New England cornerback Jonathan Jones, once an undrafted free agent, has shown the versatility to make him an important part of the secondary. Michael Perez/Associated Press


The Patriots cannot play. They cannot practice. They cannot meet.

They can, however, talk. A lot.

Believe it or not, the Patriots are good at talking. As much as they effort to remain tight-lipped in interviews, they break an even bigger sweat over-communicating behind the scenes and on the field. So, unable to drill any of their physical skills during the ongoing coronavirus pandemic, it’s jibber-jabbering in football jargon they’re practicing now.

New England cornerback Jonathan Jones enters his fifth season as a key part of the secondary. Charles Krupa/Associated Press

On Tuesday, veteran cornerback Jonathan Jones used some version of the word “communicate” eight times while explaining to reporters how the Patriots just kicked off their organized team activities (OTAs) during a 14-minute interview held via video conference, just like all the team’s meetings have been this offseason. Players sit at home listening to presentations from their coaches, take notes and ask questions, just as they would during any other year but from inside the team’s facility.

The focus of every meeting is the same.

“It’s to have everyone on the same mental plane as far as communication, (and) refreshing that,” Jones said. “I mean, even for the veteran guys, just hearing some of those terminologies over and over again, and starting from scratch. I think that’s something we kind of do every year. We don’t assume that everyone knows anything, so we start on the playbook from page one.”

Now entering his fifth season, Jones firmly belongs with those veteran guys. No position group is older and wiser than his secondary, where Jones’ elders include fellow corners Stephon Gilmore and Jason McCourty, plus safeties Devin McCourty, Patrick Chung and Adrian Phillips. Together, aside from Phillips (a free-agent addition), they comprised the NFL’s best pass defense in 2019, ranking No. 1 in yards allowed per game and yards per pass attempt.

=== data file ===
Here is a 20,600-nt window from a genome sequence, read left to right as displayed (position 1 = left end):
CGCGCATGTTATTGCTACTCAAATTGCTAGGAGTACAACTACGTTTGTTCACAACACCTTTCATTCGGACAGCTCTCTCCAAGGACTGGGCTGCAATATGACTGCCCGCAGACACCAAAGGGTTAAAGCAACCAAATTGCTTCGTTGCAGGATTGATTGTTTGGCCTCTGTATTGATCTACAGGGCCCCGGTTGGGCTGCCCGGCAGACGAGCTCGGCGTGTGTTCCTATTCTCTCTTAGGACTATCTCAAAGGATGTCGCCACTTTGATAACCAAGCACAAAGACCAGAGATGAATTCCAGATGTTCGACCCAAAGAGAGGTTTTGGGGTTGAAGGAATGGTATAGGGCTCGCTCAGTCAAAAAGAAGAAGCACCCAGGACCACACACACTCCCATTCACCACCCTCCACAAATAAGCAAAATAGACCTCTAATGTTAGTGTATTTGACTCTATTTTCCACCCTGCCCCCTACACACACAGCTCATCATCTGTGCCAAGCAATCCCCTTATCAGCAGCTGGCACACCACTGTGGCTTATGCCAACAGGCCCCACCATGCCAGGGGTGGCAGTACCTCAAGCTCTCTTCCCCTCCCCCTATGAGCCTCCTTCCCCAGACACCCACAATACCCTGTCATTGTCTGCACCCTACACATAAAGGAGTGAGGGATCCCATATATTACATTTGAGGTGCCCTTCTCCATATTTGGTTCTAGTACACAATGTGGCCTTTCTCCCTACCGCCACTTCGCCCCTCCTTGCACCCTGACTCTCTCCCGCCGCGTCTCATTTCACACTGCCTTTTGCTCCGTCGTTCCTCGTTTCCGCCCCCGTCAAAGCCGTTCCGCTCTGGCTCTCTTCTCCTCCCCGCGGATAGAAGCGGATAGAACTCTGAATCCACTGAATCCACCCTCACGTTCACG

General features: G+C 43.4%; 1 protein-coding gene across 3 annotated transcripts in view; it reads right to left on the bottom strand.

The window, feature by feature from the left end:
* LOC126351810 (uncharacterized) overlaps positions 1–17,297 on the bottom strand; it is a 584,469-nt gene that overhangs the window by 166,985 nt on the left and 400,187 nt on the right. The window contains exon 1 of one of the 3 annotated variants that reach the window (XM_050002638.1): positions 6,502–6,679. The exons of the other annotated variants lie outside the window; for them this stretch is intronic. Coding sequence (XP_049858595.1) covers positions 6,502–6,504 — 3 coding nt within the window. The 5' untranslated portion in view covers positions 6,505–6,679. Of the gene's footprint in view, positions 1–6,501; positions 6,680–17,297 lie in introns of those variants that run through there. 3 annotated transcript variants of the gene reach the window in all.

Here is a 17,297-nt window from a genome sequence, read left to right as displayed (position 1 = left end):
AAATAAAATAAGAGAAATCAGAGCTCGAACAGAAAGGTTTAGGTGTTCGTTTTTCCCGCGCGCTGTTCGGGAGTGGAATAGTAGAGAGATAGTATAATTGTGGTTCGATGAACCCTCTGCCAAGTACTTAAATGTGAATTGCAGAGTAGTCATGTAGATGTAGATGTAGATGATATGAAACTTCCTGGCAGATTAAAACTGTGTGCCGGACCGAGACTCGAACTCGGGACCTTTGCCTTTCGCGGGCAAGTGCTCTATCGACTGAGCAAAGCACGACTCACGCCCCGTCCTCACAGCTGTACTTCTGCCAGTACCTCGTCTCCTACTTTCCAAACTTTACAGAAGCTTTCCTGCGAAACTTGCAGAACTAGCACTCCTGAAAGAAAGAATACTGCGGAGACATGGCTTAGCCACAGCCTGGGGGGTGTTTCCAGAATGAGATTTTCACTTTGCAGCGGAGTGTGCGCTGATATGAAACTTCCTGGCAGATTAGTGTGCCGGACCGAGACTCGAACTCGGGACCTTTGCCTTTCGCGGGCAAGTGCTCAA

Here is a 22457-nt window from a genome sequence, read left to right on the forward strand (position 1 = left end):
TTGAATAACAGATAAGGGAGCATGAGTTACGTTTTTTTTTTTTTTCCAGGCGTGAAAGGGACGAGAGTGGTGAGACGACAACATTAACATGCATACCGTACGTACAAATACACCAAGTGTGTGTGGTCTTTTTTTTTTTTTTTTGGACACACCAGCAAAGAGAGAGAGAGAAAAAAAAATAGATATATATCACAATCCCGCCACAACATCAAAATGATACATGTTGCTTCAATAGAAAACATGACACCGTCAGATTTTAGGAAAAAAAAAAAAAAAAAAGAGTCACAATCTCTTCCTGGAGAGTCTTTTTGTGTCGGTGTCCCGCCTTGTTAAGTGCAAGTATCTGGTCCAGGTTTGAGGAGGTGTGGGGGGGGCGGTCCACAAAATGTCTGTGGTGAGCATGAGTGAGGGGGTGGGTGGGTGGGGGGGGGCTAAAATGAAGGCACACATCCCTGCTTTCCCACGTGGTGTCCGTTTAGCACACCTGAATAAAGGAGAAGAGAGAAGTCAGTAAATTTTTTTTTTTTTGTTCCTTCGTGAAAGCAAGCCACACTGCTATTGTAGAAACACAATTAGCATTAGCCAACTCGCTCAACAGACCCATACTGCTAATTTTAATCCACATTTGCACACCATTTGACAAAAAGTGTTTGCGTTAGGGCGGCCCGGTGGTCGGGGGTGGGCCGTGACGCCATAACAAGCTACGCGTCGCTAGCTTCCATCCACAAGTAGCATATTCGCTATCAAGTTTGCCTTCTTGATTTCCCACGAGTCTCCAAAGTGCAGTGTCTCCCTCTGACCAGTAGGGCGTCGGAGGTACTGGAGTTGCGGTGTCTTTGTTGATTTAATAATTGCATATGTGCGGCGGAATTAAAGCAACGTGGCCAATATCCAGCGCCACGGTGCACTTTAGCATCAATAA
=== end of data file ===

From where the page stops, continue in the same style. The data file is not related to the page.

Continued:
Because of that experience, Jones expects the Patriots to be among the league’s elite again – right from the get-go.

“In the (secondary), just having those guys who have seen the same thing over and over, there’s subtle communication between each other that we’ve grown into an understanding. So, getting back to that once we get on the field, I think we’ll be a step ahead,” Jones said. “But, like I said, we have to continue with that with these meetings to just kind of refresh that.”

Communication is the lifeblood of any secondary, but particularly for the Patriots. Defensive backs will frequently swap positions, assignments and alignments, sometimes all in one series. Chung switches from playing deep zone coverage to in the box as a linebacker and occasionally over the slot. Meanwhile, Jones will ping-pong between covering slot receivers to those out wide, while he part-times at free safety, where he took snaps in 11 games last year.

None of this could be remotely possible without proper communication.

Such pre-snap coordination sets the table for prized, post-snap versatility, which allows the defense to stay ahead of offensive innovation. Coach Bill Belichick has long recognized the value of a shape-shifting secondary, one that can adapt game to game and even series to series, ironing out game-plan wrinkles before the first quarter is over.

Belichick signed Jones to a comfy contract extension last September that should keep him in New England through 2022. In March, Belichick re-signed Devin McCourty and added Phillips – who played five different positions last year for the Chargers – then spent the Patriots’ first draft pick on safety Kyle Dugger in April. Dugger’s ceiling has been described like a portrait of the perfect modern pass defender: a safety with McCourty’s speed and savvy, plus Chung’s ability to hang and bang in the box.

The lessons Dugger will soon learn from his new teammates, veterans of several Super Bowls, Pro Bowls and, in McCourty’s case, a few All-Pro second teams, should help unlock this potential.

That is, provided he communicates.

“For the young guys, I definitely say you never know when the opportunity is going to come, so you must be prepared whatever it may be,” said Jones, a former undrafted rookie free agent. “It may be a special teams role for a year and that might not be your own personal goals, but you have to stay the course and improve. Improvement is also key. From day to day, that’s extremely important just to improve.”

At home, Jones has been taking his own advice during virtual OTAs. He said striving to better himself daily is how he intends to snap a personal interception drought that dates back to 2019. Last season, his defensive teammates often playfully ribbed him about recording zero interceptions, despite the fact he forced two fumbles and performed as one of the league’s best cornerbacks through midseason.

Because even for the league’s best pass defense, and one of its central figures, there’s plenty of room to improve – especially if they want to stay a step ahead.

“I think the whole team … the secondary, (it’s) just all working together as one group. That’s what we have to start this year to get anywhere close to where we were last year,” Jones said. “Like I said, it’s a whole new year, a whole new defense, a whole new team. So, just figuring out who we are as a team and how we win best on defense is our task this year.”

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